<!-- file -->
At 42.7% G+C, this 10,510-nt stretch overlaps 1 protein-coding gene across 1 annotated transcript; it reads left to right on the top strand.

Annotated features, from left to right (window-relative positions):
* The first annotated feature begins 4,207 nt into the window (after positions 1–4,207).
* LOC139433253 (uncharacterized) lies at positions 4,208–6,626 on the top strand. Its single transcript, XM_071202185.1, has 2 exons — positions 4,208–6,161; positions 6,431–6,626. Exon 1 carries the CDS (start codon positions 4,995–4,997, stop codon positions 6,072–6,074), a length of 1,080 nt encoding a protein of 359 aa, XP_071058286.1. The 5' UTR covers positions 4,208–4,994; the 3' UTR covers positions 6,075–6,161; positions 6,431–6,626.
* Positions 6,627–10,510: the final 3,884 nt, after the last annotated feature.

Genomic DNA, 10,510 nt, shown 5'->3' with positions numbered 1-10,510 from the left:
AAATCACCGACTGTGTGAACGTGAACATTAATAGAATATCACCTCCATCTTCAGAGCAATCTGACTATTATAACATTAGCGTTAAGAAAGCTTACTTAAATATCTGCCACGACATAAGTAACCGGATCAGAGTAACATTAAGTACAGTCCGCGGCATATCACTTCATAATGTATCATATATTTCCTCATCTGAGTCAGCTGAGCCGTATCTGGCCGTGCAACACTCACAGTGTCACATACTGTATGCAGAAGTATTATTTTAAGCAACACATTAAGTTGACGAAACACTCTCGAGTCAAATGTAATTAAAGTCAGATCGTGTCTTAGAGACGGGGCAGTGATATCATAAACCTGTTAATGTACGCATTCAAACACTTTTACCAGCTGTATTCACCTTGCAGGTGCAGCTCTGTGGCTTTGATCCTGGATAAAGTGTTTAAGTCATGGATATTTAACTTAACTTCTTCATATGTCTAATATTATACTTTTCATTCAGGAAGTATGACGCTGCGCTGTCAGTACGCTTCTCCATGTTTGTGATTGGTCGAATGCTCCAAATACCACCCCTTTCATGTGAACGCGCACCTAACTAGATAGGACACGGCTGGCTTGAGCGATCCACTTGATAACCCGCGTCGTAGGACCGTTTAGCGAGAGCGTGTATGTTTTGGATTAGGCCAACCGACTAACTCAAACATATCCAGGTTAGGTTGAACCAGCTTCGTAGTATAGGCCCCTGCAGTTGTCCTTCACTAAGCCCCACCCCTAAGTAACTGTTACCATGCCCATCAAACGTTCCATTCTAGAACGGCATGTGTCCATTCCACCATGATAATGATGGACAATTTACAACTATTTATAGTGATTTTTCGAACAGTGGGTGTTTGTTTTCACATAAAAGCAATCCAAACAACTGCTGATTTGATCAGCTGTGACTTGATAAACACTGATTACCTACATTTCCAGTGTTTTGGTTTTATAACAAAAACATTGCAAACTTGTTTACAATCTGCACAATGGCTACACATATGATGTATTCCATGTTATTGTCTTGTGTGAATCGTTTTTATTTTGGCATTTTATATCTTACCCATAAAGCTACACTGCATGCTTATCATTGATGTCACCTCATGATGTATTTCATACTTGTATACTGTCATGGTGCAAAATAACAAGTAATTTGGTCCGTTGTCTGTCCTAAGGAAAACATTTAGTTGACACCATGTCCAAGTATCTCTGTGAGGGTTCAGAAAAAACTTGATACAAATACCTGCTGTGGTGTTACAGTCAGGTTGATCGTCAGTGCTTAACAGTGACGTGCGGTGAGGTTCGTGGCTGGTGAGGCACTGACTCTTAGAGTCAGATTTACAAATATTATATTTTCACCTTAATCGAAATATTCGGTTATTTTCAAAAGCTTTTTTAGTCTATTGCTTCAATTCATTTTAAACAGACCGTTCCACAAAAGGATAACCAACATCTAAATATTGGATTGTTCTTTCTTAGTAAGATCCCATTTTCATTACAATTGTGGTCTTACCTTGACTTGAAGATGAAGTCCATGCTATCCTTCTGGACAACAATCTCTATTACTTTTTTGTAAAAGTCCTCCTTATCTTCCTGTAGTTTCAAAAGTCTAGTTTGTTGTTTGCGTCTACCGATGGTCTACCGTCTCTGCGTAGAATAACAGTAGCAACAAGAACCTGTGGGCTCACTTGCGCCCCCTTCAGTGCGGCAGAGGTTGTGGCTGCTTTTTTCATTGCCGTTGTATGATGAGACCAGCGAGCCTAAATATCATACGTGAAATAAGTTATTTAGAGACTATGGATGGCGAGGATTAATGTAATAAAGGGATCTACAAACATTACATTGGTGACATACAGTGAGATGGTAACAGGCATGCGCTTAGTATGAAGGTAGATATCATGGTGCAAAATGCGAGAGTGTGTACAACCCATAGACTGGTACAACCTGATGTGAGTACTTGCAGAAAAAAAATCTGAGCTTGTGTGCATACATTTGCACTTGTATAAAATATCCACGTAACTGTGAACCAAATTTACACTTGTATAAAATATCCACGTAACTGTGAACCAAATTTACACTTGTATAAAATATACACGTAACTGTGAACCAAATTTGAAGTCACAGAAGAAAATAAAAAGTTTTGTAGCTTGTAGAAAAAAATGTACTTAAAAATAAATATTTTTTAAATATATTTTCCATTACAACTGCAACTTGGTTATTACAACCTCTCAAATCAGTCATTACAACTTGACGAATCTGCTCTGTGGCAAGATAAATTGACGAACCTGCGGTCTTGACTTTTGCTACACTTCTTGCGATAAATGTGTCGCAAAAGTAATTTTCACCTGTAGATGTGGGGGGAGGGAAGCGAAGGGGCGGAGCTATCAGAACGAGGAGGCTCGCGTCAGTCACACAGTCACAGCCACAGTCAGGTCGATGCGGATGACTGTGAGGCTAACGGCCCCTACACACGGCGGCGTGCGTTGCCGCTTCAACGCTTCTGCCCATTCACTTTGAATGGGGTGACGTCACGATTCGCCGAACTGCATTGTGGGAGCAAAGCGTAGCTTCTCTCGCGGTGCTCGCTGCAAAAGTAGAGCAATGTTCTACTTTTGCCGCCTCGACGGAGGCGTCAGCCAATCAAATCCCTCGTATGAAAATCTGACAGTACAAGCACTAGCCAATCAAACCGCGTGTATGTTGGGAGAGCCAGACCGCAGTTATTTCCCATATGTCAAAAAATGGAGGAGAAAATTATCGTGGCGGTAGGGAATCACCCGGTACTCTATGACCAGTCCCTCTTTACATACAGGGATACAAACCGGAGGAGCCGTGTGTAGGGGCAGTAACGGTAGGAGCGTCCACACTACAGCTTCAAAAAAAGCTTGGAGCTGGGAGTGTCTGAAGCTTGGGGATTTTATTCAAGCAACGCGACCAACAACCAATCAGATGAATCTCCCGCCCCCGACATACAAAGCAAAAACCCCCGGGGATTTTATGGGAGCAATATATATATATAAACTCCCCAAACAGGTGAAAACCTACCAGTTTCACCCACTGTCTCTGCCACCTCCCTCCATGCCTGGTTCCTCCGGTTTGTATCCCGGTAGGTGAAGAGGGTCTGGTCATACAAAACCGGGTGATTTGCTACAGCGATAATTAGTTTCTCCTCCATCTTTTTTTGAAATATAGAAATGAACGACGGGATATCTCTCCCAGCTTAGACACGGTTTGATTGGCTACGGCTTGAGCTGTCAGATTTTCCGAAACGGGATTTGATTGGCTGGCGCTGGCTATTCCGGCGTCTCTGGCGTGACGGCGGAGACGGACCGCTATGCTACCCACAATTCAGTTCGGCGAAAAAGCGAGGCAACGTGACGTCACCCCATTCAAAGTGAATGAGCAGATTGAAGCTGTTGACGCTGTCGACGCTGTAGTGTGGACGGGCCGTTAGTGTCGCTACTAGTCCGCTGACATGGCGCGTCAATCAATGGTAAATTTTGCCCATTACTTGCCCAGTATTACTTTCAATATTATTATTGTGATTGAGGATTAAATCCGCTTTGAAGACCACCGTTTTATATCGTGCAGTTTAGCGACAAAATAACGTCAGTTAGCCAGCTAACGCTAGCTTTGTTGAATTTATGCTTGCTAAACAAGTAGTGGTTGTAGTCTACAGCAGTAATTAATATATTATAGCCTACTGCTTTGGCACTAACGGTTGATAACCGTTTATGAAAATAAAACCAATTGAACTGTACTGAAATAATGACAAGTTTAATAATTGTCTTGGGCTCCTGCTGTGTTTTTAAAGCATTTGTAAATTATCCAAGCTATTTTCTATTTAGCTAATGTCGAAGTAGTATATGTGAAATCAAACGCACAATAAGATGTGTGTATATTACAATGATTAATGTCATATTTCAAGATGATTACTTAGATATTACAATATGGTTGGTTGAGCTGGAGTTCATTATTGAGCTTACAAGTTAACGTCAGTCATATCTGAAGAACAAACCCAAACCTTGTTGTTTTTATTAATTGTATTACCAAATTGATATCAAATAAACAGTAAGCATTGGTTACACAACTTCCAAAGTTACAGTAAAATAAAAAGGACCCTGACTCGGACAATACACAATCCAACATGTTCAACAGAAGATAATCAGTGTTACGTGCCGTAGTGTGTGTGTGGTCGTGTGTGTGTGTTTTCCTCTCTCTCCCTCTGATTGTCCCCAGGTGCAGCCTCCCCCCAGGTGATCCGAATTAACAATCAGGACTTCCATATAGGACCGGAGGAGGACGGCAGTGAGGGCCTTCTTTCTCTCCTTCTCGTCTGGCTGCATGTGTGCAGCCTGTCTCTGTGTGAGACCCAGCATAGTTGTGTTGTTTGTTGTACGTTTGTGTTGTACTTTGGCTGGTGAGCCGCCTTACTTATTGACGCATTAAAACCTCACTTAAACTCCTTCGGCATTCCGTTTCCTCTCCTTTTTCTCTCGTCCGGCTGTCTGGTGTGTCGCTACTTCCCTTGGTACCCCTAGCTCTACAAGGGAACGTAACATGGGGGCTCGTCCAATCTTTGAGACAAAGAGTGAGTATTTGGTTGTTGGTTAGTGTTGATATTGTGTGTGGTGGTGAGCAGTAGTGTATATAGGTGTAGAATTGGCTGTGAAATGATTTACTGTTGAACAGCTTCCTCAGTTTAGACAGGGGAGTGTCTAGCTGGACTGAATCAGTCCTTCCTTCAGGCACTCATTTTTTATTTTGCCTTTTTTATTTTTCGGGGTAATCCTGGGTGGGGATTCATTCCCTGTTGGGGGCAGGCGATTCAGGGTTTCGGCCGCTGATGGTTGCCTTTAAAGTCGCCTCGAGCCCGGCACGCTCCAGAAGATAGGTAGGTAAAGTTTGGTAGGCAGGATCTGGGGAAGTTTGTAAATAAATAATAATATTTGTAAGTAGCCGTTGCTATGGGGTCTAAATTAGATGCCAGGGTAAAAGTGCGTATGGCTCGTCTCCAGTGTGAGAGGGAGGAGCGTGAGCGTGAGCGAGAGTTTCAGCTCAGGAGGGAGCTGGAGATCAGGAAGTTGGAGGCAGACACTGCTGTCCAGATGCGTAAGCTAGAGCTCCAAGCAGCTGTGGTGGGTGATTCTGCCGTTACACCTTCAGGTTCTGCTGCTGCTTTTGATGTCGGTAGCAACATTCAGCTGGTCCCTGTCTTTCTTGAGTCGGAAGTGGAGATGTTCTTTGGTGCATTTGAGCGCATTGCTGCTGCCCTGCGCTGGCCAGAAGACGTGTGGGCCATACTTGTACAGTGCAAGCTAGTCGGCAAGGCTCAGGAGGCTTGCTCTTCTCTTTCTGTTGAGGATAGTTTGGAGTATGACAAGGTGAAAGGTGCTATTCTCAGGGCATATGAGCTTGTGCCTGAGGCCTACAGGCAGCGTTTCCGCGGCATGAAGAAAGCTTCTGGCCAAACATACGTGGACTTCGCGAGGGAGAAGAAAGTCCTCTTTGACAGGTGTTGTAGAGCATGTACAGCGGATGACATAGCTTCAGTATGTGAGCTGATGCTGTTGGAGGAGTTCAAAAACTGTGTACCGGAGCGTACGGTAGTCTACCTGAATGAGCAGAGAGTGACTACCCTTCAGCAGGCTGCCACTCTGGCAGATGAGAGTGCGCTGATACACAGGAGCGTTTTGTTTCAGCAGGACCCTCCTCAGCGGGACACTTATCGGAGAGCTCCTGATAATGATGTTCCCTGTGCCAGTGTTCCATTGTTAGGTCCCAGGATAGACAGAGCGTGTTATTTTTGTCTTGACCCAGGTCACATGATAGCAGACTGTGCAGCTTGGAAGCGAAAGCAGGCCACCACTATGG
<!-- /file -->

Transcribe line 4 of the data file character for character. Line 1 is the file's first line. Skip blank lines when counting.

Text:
* LOC139433253 (uncharacterized) lies at positions 4,208–6,626 on the top strand. Its single transcript, XM_071202185.1, has 2 exons — positions 4,208–6,161; positions 6,431–6,626. Exon 1 carries the CDS (start codon positions 4,995–4,997, stop codon positions 6,072–6,074), a length of 1,080 nt encoding a protein of 359 aa, XP_071058286.1. The 5' UTR covers positions 4,208–4,994; the 3' UTR covers positions 6,075–6,161; positions 6,431–6,626.